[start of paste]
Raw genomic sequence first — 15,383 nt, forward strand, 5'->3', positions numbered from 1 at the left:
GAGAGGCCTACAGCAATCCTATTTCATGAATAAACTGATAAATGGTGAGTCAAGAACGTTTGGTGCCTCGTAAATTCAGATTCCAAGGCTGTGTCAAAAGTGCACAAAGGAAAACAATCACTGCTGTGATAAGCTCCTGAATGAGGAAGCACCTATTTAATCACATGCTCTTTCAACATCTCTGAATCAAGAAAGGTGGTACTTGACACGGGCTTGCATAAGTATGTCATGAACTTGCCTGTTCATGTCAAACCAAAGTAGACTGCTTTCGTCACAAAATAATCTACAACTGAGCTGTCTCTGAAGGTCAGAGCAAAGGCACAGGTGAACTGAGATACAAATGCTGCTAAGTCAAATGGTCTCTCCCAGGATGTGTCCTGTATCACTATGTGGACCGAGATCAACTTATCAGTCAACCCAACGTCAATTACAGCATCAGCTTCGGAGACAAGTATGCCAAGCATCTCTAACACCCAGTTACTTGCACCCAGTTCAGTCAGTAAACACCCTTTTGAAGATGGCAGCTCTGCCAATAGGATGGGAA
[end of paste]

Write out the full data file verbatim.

Raw genomic sequence first — 15,383 nt, forward strand, 5'->3', positions numbered from 1 at the left:
GAGAGGCCTACAGCAATCCTATTTCATGAATAAACTGATAAATGGTGAGTCAAGAACGTTTGGTGCCTCGTAAATTCAGATTCCAAGGCTGTGTCAAAAGTGCACAAAGGAAAACAATCACTGCTGTGATAAGCTCCTGAATGAGGAAGCACCTATTTAATCACATGCTCTTTCAACATCTCTGAATCAAGAAAGGTGGTACTTGACACGGGCTTGCATAAGTATGTCATGAACTTGCCTGTTCATGTCAAACCAAAGTAGACTGCTTTCGTCACAAAATAATCTACAACTGAGCTGTCTCTGAAGGTCAGAGCAAAGGCACAGGTGAACTGAGATACAAATGCTGCTAAGTCAAATGGTCTCTCCCAGGATGTGTCCTGTATCACTATGTGGACCGAGATCAACTTATCAGTCAACCCAACGTCAATTACAGCATCAGCTTCGGAGACAAGTATGCCAAGCATCTCTAACACCCAGTTACTTGCACCCAGTTCAGTCAGTAAACACCCTTTTGAAGATGGCAGCTCTGCCAATAGGATGGGAA